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Celtic shields

Like many other ancient warriors, the Celts used shields as a primary means of defense. Both spearmen and swordsmen utilized them. Celtic shields varied in shape, size, and manufacturing techniques.

They were made of a set of wooden planks or bronze. They had a metal boss of various shapes (sometimes more than one). The grip was typical for ancient times, using a fist grip. To enhance durability, the shields were edged with metal along the edges.

Diagram of the structure of the Celtic shield
Scheme of laying boards in boards

Archaeological finds

There is a vast number of Celtic shield findings, including archaeological discoveries of the shields themselves and depictions on reliefs, vases, and figurines. Interestingly, these depictions were made not only by the Celts themselves but also by their adversaries.

Three La Tène examples, unfortunately now fragmented, were made of oak. They were approximately 1.2 cm thick at the center and slightly tapered towards the edges. Two of them had an Italian-style vertical ridge, while the third did not preserve it. The boss was convex, allowing the hand to grip it freely. The handle was made of a separate piece of wood, usually reinforced with an iron strip and attached to the shield from the inside. Across the convexity, a rectangular iron plate was affixed, providing additional hand protection.

Shields of this type were also found in Denmark and Ireland. They were covered with hides, and there is no reason to doubt that La Tène shields were also covered with hide, possibly felted wool as well since bare wood would splinter from slashing blows. Similar uncovered wooden shields have been found in ship burials in Norway. This raises the question: were they made specifically for funerals and other ceremonies, similar to the practices in archaic Greece and Italy? In any case, an uncovered wooden shield would be useless in battle. The victorious frieze from Pergamon depicts Celtic shields with what appears to be a leather covering, which could have been present on both sides and reinforced along the edges. In the example from Cloneenagh Townland, Tipperary, Ireland, the shield's edge is entirely made of leather and stitched through the shield. Metal edging has also been found. A La Tène shield with a hide covering could weigh approximately 6-7 kg (wood around 4 kg, hide about 2 kg, and the metal boss around 250 g). The ancients undoubtedly knew that oak could be strengthened by charring and, of course, subjected shields to thermal treatment.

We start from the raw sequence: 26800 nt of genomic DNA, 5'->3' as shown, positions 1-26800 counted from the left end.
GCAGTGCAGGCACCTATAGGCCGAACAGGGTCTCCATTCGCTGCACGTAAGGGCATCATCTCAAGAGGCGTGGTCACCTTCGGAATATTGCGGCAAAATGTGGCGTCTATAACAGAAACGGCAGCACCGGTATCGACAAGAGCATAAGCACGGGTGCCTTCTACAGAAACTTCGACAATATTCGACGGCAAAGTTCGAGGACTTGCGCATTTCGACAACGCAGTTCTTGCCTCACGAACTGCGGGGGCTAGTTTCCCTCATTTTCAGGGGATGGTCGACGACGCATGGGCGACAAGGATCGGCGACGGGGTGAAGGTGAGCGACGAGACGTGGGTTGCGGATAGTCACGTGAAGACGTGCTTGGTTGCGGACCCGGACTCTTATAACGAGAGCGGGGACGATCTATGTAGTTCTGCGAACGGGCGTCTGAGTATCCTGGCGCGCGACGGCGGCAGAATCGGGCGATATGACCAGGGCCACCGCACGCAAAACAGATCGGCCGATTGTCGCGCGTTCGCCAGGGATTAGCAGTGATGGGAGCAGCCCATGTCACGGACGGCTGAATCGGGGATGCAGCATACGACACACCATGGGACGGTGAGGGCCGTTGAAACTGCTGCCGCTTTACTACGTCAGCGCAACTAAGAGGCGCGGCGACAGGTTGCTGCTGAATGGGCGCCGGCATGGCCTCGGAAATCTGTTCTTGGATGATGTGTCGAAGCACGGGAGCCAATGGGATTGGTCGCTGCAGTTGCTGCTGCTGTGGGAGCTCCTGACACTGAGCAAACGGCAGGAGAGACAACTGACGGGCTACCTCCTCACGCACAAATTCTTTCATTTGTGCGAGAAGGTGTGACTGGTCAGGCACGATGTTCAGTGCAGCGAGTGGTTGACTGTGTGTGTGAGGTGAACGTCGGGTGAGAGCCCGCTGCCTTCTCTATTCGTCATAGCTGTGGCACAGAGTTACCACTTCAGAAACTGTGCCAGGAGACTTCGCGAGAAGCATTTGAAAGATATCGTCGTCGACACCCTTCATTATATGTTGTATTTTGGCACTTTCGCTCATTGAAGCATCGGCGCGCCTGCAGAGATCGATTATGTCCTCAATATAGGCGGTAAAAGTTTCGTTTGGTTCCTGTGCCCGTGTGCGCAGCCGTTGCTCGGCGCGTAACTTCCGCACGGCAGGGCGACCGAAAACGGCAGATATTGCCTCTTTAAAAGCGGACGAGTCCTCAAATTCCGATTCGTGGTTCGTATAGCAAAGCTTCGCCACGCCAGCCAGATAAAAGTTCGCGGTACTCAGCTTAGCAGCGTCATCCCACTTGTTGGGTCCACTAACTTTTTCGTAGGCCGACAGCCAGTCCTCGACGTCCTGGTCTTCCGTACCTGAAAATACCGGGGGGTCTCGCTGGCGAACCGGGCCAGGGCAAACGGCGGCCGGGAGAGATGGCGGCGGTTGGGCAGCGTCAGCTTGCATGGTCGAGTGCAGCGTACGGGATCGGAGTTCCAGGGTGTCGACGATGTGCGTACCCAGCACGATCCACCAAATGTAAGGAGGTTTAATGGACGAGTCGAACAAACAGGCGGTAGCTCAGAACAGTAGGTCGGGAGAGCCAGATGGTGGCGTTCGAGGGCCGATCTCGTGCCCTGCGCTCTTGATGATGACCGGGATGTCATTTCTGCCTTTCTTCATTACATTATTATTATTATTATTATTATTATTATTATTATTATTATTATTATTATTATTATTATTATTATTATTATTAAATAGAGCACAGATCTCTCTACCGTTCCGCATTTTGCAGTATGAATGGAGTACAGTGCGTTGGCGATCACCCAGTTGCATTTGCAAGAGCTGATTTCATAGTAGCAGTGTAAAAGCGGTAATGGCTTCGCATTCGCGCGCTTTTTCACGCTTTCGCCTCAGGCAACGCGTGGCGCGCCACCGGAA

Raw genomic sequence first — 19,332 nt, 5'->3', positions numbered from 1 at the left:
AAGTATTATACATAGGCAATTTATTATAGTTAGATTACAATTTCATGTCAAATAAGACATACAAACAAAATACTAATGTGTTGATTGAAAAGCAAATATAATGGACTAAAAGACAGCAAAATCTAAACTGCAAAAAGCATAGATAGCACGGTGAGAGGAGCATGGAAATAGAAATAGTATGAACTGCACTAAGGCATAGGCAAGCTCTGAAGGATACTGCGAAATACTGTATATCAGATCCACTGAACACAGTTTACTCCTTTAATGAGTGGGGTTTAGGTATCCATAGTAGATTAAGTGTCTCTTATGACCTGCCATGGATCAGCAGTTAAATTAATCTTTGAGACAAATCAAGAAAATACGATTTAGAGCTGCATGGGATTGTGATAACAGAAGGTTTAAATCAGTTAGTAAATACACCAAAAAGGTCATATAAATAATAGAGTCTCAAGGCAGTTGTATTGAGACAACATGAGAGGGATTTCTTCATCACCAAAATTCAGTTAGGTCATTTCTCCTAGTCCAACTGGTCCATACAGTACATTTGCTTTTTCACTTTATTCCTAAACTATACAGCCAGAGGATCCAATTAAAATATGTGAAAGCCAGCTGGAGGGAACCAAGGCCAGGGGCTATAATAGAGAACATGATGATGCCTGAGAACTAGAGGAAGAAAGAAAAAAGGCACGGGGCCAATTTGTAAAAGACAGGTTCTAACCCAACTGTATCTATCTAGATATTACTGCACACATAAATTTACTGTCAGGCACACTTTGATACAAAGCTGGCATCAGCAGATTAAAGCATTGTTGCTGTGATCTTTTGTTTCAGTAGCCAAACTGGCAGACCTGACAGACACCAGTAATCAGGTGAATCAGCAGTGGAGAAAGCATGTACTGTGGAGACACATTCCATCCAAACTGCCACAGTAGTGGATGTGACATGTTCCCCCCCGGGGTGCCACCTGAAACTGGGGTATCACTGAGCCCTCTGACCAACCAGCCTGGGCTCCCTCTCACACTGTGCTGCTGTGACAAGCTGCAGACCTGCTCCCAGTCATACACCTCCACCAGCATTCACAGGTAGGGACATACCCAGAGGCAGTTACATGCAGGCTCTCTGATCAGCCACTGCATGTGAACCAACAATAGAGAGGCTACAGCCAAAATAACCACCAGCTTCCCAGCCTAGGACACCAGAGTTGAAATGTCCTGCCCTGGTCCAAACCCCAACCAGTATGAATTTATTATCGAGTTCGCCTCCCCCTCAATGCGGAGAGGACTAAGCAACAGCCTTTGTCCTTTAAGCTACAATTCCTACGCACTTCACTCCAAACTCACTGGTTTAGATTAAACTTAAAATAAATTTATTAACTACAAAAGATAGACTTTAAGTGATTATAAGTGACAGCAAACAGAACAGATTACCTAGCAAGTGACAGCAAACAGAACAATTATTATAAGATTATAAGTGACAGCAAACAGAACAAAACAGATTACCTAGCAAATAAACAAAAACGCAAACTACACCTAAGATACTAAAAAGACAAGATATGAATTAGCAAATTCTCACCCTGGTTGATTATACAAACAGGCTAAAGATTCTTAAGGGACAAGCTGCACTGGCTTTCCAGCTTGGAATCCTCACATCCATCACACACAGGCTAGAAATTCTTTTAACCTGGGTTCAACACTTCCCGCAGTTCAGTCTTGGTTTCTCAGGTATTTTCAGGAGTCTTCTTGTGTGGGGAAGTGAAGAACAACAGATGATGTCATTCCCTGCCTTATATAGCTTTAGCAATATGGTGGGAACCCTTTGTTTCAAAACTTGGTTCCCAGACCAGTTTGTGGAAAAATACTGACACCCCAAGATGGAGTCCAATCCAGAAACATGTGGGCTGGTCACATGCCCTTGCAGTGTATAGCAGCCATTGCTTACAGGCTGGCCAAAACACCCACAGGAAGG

1, 2 — one of the wooden shields recovered from the lake at La Teng. Neuchatel Museum, Switzerland. 1 — the outer part of the oak shield, which shows a vertical rib and an umbon in the form of an iron strip. 3rd century BC

The origin of this type of shield remains uncertain. The resemblance between the Roman scutum and the Celtic shield is so significant that they must have had common roots. The Celtic shield first appears in Gallo-Celtic depictions around 400 BCE, while the scutum became known 300 years earlier. In such a case, the only possible conclusion is that the Celts adopted the Italian shield form when they invaded Italy in the 5th century BCE. They then began using it on the other side of the Alps. Furthermore, Gallo-Celtic scabbards may have been exported from the Celts in northern Italy. It is impossible to agree with the assertion that the Celts were unfamiliar with the shield until their arrival in Italy, as Celtic tactics necessitated its use.

By examining the series of bosses depicted above, their evolution can be traced from simple strips in the 3rd century BCE to intricately crafted butterfly-shaped bosses in the 1st century CE found in Britain. Although all but one were discovered in continental Europe, corresponding British examples are almost always found.

The majority of Celtic shields had an oval shape, although rectangular, hexagonal, and circular examples appear in depictions and archaeological finds. These depictions indicate that shields were adorned with various symbols, animal motifs, or geometric ornamentation. Diodorus claims that these decorations were made of bronze, but they were most likely painted. It is possible that the historian referred to the elaborate bronze shields of the type found in Britain; however, they were clearly used only for ceremonies and not for actual combat.

Related topics

Celts, Shield, Scutum



Votive bronze shield. The British Museum. 350-50 BC
Votive bronze shield. The British Museum. 350-50 BC
Votive bronze shield. Found in the Thames near Battersea Bridge, London. The British Museum. 350-50 BC
Celtic shield. Neuchâtel, Switzerland. 7th-2nd century BC
Celtic bronze shield. Found in Britain. The British Museum. 4th-3rd century BC
Votive bronze shield. The British Museum. 350-50 BC
Celtic wooden shield. 120-50 BC
Shields from Hjertspring. Historical Museum, Copenhagen. 4th-3rd century BC